What Can You Do About Your Pet’s Bad Breath?
February 4, 2021
By Patricia Bennett, D.V.M.
February is National Pet Dental Health Month and a great time to address your pet’s oral health concerns. Just like people, dogs, and cats benefit from regular care of their teeth, and a clean mouth can help prevent more serious health concerns later. Poor tooth health can result in common problems involving not only the mouth but the liver, heart, and kidneys as well.
As a pet owner, you may not be checking or cleaning your dog’s or cat’s teeth on a regular basis. You may assume that all is well if he or she is eating. However, all may not be well. If your pet has had bad breath or displays any of these signs, oral health should be investigated further.
- Moves slowly to go to the food bowl.
- Licks the juice and leaves the bites while at the food bowl.
- Runs away from the food bowl growling and hissing after taking a bite.
- Refuses to eat dry kibble.
- Drops food out of the mouth.
- Becomes head shy.
- Acts irritable and/or aggressive.
- Develops a swollen face, swollen eye, or a facial wound.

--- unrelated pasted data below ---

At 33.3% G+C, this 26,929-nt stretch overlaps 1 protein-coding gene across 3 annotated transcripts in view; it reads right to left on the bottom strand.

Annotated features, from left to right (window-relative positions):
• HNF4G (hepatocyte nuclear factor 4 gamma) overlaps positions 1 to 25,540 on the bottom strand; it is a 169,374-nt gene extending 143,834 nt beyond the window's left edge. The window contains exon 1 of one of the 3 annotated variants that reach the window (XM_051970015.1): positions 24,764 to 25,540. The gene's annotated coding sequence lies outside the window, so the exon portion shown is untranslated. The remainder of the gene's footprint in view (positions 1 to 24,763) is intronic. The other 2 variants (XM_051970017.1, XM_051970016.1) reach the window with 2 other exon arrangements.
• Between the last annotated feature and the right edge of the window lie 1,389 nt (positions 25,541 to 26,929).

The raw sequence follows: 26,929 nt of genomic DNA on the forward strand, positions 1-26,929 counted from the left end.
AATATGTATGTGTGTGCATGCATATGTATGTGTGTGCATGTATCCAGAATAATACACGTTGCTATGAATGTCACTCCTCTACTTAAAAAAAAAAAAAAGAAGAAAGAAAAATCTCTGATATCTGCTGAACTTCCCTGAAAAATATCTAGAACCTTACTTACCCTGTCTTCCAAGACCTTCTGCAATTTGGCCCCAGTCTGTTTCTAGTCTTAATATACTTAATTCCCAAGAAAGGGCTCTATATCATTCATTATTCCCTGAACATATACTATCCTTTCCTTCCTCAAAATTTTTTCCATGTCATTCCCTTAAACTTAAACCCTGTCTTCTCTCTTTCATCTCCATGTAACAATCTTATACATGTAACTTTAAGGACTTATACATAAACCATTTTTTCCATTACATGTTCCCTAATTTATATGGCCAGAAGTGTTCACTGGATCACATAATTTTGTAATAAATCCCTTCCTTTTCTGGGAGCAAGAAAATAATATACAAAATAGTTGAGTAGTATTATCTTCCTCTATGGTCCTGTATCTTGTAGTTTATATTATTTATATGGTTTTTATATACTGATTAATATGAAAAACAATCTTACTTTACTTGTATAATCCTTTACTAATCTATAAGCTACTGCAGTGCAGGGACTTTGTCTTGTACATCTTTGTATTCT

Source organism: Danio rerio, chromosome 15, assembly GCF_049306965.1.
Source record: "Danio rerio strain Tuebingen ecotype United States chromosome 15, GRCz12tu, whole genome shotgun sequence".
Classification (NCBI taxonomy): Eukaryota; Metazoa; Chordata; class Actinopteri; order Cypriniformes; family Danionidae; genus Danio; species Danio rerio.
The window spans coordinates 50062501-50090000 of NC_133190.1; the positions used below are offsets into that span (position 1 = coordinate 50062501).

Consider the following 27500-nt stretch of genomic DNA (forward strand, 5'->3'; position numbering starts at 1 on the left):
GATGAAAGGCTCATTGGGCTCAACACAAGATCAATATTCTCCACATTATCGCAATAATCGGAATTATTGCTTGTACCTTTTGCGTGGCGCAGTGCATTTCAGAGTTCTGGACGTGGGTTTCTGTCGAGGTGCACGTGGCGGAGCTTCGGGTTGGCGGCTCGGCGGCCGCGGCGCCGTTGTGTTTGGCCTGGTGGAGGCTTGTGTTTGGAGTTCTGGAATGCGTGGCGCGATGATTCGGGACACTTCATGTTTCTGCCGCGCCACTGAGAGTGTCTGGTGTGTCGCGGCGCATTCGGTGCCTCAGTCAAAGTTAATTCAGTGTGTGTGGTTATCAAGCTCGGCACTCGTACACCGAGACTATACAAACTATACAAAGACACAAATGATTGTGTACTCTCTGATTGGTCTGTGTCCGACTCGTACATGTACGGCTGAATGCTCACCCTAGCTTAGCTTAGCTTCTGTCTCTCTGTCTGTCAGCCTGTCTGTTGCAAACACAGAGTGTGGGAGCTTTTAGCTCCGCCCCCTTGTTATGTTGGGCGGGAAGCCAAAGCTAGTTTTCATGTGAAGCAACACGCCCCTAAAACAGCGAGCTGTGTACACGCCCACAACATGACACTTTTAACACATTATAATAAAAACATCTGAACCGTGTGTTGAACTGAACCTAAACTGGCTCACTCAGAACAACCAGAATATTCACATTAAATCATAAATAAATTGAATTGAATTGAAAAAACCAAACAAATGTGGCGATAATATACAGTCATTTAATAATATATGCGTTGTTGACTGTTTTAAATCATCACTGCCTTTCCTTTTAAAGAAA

- Has foul-smelling drool.
- Paws at the face or mouth.
- Is losing weight.
- Hides at food time.
- Loses teeth found around the home.
Your cat or dog should receive a complete examination that will include an oral health check to rule out potential causes of disease and to identify existing problems. Keeping up with your pet’s dental health can enhance his or her quality of life. If your pet has not had an oral health evaluation, schedule an exam with your family veterinarian.
For tips on caring for your pet’s teeth, visit the Veterinary Oral Health Council or Veterinary Partner websites and search for pet dental health: www.vohc.org/veterinary_oral_health.html or https://veterinarypartner.vin.com
The information contained in this article is not intended to be a substitute for professional health advice, diagnosis, care, or treatment. Always consult your veterinarian or other qualified healthcare provider with questions regarding any possible health condition.
Patricia Bennett, D.V.M., serves as a Clinical Assistant Professor in Primary Care at the Companion Animal Clinic at Midwestern University College of Veterinary Medicine in Glendale, Arizona. The Companion Animal Clinic utilizes the latest technology to provide high-quality veterinary care for the community at affordable prices. Call 623-806-7387 (PETS) to schedule an appointment.